Friday, March 4, 2011


It's a perfect movie. A non-stop feast for the eyes and ears, and a story that gets me, involves me -- I never lose interest -- not for a second, in what is going to happen her and to him.

I think the perfection was Alan Jay Lerner's doing.

I'll use "AJL" for Alan -- so this post won't seem like a gossip column.

I knew AJL -- we knew him -- we got to know him during the musical "Camelot." AJL liked JC's looks, his acting and singing. Even back then, AJL was very much under the influence of Max Jacobson, "Dr. Max," who took care of many celebrities, jet-setters back in the sixties. Dr. Max gave them customized concoctions of amphetamines. And we were IN that world, on the outskirts, partly because we were not on amphetamines.

The turning point in actor John Cullum's life was when he was on the stage every night in "On a Clear Day," attempting to sustain his own brilliant, "off the top of his head" first performance.

John Cullum learned the starring role after less than a week of secret rehearsals. (Louis Jordan had not been told he was "fired.") When we arrived in Boston we were ushered into AJL's suite. His clothes were in the closets and drawers; his medications were on the night tables -- empty injection bottles and syringes.

A small bit of behind the scenes info: AJL was staying on his boat with his latest girl friend Karen. We'd met her. She was there to interview him but ended up as his wife number five, of eight. AJL himself said marrying his lady friends was his way of saying goodbye.

The layers of information here and the basis for my admiration of what AJL did with the "My Fair Lady" film is based on me personally, first-hand, actually knowing what I'm talking about. There are many wild, unruly memories of "sophisticated" get-togethers, social as well as professional, with AJL, (and I was already sophisticated from being the wife of a gorgeous-looking leading man).

The film's director, George Cukor, was an experienced, established, excellent director, and with Hermes Pan (an amazing choreographer), Cecil Beaton's sets and costumes, Fritz Loew's music, musical director Andrew Previn and the lighting, editing, and yes, yes! -- with the perfect eye, perfect views given to us by the director of photography. -- with all these people, perfection was created.

Of course, part of it was the remarkable, seamlessness, the excellence off Marni Nixon's vocals, and how Audrey Hepburn, with her amazing talents, perfectly lip-synced so that even though I knew it wasn't Hepburn's voice, it felt as if it were her singing, speaking, acting, the wonderful words, the lyrics, the libretto, the screenplay that AJL wrote.. She was astonishingly good -- believable, sympathetic -- fascinating as Eliza.

And Rex Harrison -- I could write a page on the spontaneous responses -- his acting of the Henry Higgins character. Harrison insisted that his songs not be pre-recorded. What you see in this film is an actual performance.

And on down the cast list -- I have praises, applause, bravos for Colonel Pickering, Higgins' mother, Eliza's father, even the house maids -- it was perfect casting -- all them were wonderfully staged by the collaborating directors, and AJL. I feel his eye was everywhere.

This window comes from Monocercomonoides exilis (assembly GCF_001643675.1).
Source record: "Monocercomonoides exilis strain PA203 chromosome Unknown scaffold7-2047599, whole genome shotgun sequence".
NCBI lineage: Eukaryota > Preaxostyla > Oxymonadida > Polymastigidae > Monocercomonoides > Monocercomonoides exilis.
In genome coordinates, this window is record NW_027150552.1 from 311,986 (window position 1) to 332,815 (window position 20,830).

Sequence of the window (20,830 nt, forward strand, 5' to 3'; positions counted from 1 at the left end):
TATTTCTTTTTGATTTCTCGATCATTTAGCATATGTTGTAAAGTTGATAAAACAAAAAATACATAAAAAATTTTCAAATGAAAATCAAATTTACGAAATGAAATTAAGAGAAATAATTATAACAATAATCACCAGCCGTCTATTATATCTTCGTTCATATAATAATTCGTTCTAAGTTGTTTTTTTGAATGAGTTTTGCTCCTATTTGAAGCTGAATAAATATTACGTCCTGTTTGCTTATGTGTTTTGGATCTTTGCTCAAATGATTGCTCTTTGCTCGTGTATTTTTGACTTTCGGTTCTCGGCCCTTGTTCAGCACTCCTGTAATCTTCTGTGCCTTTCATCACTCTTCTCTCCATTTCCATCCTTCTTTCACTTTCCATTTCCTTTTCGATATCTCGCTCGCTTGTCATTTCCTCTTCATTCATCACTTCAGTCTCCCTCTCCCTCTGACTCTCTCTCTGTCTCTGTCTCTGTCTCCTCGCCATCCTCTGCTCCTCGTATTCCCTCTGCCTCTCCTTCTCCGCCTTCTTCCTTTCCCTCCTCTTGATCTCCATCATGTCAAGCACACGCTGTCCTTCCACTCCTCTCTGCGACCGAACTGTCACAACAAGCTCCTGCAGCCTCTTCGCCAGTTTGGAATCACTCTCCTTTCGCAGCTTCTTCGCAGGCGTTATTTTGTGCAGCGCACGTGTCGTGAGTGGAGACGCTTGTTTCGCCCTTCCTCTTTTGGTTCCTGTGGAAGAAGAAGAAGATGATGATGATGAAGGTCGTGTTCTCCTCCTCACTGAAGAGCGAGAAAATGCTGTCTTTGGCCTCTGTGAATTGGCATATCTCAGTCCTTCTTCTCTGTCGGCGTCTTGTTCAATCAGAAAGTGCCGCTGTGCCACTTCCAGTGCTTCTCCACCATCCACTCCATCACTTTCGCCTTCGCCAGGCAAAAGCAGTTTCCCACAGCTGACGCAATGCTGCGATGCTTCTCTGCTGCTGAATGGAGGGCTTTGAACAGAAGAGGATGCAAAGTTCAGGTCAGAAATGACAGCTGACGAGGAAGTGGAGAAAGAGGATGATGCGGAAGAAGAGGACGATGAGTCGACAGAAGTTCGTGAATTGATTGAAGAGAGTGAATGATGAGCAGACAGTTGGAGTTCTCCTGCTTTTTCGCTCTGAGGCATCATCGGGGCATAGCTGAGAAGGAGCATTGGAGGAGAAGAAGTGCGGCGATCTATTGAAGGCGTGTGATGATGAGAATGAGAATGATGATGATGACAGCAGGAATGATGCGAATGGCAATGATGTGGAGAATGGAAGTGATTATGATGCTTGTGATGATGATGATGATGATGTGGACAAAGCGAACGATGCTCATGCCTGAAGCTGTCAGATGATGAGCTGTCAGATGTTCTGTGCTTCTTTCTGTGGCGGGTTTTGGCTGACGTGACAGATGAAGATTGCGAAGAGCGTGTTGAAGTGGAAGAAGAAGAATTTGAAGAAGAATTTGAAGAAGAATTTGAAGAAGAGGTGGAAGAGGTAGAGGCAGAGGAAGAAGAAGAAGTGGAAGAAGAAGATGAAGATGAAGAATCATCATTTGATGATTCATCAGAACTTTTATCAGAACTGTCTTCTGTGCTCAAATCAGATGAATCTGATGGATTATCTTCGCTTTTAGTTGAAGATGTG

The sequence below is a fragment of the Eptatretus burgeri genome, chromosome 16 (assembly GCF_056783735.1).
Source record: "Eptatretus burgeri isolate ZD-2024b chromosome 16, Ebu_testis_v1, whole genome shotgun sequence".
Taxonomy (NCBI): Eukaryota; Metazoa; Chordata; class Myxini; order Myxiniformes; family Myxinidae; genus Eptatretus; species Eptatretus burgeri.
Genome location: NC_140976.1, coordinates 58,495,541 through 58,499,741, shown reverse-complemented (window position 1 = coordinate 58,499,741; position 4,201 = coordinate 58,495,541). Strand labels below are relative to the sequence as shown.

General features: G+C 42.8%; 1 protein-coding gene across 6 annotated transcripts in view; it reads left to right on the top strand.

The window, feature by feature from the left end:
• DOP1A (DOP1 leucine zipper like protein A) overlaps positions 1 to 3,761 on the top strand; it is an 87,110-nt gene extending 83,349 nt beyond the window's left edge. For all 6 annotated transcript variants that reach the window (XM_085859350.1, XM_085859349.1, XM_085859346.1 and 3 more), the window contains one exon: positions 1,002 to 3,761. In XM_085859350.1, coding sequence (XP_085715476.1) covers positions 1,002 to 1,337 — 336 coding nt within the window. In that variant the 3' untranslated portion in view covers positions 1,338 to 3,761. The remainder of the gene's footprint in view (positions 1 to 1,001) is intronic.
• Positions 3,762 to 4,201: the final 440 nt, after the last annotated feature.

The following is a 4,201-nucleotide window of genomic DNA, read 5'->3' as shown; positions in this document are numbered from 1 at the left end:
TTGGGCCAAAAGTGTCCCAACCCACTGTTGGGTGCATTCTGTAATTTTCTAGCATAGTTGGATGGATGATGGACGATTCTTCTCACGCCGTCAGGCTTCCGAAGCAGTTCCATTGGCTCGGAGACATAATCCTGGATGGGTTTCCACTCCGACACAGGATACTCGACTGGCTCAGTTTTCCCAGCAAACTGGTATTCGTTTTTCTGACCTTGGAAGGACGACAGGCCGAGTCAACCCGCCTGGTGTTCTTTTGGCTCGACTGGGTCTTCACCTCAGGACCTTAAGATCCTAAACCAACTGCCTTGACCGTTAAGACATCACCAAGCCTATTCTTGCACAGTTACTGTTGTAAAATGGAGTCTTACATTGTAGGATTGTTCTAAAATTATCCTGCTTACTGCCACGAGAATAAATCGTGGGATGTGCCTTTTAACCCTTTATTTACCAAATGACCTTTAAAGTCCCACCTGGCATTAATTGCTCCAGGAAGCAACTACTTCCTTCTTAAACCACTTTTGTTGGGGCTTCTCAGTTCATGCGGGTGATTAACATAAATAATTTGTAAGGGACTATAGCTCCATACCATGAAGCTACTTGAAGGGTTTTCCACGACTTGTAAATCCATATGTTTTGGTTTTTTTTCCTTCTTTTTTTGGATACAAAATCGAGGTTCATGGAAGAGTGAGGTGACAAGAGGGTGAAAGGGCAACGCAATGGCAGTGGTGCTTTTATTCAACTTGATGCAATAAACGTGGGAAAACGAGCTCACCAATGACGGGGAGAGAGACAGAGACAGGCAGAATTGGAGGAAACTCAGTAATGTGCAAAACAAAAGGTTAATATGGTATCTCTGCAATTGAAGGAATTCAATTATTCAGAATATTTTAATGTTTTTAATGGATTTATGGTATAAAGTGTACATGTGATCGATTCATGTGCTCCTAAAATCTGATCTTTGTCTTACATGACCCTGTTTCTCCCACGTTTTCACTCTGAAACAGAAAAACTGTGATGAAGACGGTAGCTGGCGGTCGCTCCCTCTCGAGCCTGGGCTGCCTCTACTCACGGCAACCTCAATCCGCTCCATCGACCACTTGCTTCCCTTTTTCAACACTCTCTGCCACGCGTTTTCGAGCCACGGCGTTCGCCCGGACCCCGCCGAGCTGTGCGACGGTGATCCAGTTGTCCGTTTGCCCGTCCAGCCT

Was it money that brought this film and the artists involved in creating it together? Oh sure, a lot of money was involved, but AJL had plenty of money that he earned, aside from what he had as part to the wealthy Lerner family.

AJL was not a June-moon-spoon poet. Every idea, every word, everything he did was felt out and thought out.

I think. THIS film was the moment in AJL-the-artist's life, when all that he knew, everything that he was, was at his fingertips -- within him, and therefore was his power, this power enabled him to bring it all together.

Yes, he was quirky. . I didn't like the white gloves AJL wore, but it had to do with his fingernails that he'd bitten to the quick. (He was trying to break himself of the habit.) I didn't like Max Jacobson vials, and needles, and knew it wasn't good for AJL (and all the other people in the casts and crews of his other projects).

"Gigi" was a brilliant film. "Camelot," on film, was for me somewhat disappointing, but on stage, because of Richard Burton, Julie Andrews and Roddy McDowall, it was brilliant.

Even so, "My Fair Lady" was, it is the best film I've ever seen. (I read this aloud to JC, and he paused. He shook his head. He didn't like the last sentence.)

I've modified it. Because of who I am and how I've evolved, it is the best film I've ever seen.


Carola said...

I agree. Both film and theatre version are truly great.

Linda Phillips said...

I love all of this inside stuff. I saw Camelot twice. The second time was Burton's final matinee. I was madly in love with Burton and HAD to see him one final time.

I saw My Fair Lady a few months after it opened and again years later when Marni Nixon finally got to play Eliza at City Center.

As a kid in drama camp, I played the aunt, in the non musical of Gigi.

I love the movie version of My Fair Lady and to some extent Gigi, but I hated the movie version of Camelot. It just lost all of it's magic and I never understood why they did not cast Burton, Andrews and all of the other stage performers. They were so far superior to the cast they used for the movie.

Thanks for the inside scoop on the AJL story. Very interesting. I can only imagine the parts that you left out.